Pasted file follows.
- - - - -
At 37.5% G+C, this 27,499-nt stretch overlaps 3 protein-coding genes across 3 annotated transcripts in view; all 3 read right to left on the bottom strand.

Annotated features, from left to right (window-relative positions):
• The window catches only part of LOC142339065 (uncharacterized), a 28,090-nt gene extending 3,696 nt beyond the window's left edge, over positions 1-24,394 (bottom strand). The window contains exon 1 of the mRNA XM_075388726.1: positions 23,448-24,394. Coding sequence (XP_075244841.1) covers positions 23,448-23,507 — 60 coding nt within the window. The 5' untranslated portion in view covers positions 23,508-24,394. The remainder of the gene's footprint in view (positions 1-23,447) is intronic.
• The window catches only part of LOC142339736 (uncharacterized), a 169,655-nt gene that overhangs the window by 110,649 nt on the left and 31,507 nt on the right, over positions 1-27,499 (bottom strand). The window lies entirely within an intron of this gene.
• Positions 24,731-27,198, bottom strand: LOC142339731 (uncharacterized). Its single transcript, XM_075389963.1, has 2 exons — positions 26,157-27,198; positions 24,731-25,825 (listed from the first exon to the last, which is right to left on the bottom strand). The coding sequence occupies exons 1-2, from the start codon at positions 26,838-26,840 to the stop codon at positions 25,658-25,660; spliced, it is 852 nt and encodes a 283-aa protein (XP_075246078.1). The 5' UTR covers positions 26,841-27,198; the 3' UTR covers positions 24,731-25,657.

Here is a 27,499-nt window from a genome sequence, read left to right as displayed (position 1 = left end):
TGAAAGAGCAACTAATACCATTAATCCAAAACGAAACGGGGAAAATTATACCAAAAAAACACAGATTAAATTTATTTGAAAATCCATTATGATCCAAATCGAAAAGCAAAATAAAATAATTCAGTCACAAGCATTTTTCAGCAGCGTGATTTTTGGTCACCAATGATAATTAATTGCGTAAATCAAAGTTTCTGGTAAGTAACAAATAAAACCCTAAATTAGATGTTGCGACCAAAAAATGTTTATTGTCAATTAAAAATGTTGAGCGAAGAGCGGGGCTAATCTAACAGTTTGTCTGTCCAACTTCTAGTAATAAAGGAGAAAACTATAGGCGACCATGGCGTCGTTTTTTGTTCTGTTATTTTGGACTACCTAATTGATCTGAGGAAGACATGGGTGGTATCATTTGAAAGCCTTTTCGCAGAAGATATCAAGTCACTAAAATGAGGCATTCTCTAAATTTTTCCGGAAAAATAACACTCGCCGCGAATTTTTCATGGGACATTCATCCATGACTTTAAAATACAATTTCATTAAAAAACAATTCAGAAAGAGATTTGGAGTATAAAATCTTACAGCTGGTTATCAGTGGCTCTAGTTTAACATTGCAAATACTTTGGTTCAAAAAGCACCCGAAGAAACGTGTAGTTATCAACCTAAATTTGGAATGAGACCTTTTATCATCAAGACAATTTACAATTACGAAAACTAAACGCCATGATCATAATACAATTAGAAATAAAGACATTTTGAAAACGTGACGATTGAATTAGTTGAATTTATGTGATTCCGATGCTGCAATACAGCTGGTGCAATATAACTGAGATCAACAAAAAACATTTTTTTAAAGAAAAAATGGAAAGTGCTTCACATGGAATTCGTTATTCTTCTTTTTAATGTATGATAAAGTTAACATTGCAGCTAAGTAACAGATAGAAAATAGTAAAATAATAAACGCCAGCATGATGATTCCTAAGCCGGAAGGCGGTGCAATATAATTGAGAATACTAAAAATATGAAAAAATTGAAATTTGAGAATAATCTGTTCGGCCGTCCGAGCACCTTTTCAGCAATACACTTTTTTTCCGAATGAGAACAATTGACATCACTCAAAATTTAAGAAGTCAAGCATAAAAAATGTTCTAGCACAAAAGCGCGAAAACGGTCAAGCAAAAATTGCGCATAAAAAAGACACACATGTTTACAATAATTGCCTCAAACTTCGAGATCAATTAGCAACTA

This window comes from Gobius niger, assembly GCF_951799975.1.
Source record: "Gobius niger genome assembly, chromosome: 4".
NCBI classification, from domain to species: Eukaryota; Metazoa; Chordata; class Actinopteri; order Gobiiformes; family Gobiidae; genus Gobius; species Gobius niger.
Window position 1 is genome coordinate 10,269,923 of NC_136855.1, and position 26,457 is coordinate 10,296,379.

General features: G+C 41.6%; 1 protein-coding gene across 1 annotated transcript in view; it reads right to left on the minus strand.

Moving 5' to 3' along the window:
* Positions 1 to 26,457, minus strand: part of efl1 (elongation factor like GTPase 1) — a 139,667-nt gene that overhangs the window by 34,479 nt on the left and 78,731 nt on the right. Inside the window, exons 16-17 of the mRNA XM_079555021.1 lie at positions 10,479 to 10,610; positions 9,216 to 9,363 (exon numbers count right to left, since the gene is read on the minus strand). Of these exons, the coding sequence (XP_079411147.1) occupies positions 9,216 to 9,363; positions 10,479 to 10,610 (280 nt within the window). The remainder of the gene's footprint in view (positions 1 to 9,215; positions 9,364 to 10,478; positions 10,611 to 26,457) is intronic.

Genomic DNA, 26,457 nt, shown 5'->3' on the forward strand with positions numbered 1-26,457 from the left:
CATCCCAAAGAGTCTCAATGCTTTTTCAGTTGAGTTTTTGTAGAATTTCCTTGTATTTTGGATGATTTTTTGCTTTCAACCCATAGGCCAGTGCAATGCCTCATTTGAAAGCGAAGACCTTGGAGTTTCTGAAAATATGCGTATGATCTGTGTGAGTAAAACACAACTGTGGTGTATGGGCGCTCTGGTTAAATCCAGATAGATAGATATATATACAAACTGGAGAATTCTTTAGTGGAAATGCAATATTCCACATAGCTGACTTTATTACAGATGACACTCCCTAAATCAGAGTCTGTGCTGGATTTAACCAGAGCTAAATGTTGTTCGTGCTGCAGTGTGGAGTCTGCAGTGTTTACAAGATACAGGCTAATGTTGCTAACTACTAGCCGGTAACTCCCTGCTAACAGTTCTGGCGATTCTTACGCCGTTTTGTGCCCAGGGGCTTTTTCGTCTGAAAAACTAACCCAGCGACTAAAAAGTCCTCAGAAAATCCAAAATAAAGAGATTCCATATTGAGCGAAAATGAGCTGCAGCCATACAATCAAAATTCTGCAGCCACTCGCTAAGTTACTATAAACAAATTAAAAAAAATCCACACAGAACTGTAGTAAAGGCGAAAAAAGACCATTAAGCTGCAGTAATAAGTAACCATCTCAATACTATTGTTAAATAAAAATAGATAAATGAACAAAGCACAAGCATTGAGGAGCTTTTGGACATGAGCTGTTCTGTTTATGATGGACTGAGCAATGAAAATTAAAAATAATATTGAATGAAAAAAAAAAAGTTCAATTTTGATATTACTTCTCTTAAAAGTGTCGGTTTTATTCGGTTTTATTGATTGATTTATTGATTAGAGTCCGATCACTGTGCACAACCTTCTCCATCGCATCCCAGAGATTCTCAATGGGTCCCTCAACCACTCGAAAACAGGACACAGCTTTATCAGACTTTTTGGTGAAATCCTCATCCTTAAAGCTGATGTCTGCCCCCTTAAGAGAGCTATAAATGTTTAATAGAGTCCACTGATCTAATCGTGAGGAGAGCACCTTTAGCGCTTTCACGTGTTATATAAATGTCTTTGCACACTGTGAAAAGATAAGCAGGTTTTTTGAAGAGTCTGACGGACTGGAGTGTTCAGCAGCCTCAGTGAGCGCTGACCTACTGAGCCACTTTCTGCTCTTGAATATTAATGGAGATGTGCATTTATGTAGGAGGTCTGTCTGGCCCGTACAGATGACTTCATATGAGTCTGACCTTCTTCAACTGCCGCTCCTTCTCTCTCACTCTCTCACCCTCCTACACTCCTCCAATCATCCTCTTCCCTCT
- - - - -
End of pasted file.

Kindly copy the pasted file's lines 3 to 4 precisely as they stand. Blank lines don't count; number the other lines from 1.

• The window catches only part of LOC142339065 (uncharacterized), a 28,090-nt gene extending 3,696 nt beyond the window's left edge, over positions 1-24,394 (bottom strand). The window contains exon 1 of the mRNA XM_075388726.1: positions 23,448-24,394. Coding sequence (XP_075244841.1) covers positions 23,448-23,507 — 60 coding nt within the window. The 5' untranslated portion in view covers positions 23,508-24,394. The remainder of the gene's footprint in view (positions 1-23,447) is intronic.
• The window catches only part of LOC142339736 (uncharacterized), a 169,655-nt gene that overhangs the window by 110,649 nt on the left and 31,507 nt on the right, over positions 1-27,499 (bottom strand). The window lies entirely within an intron of this gene.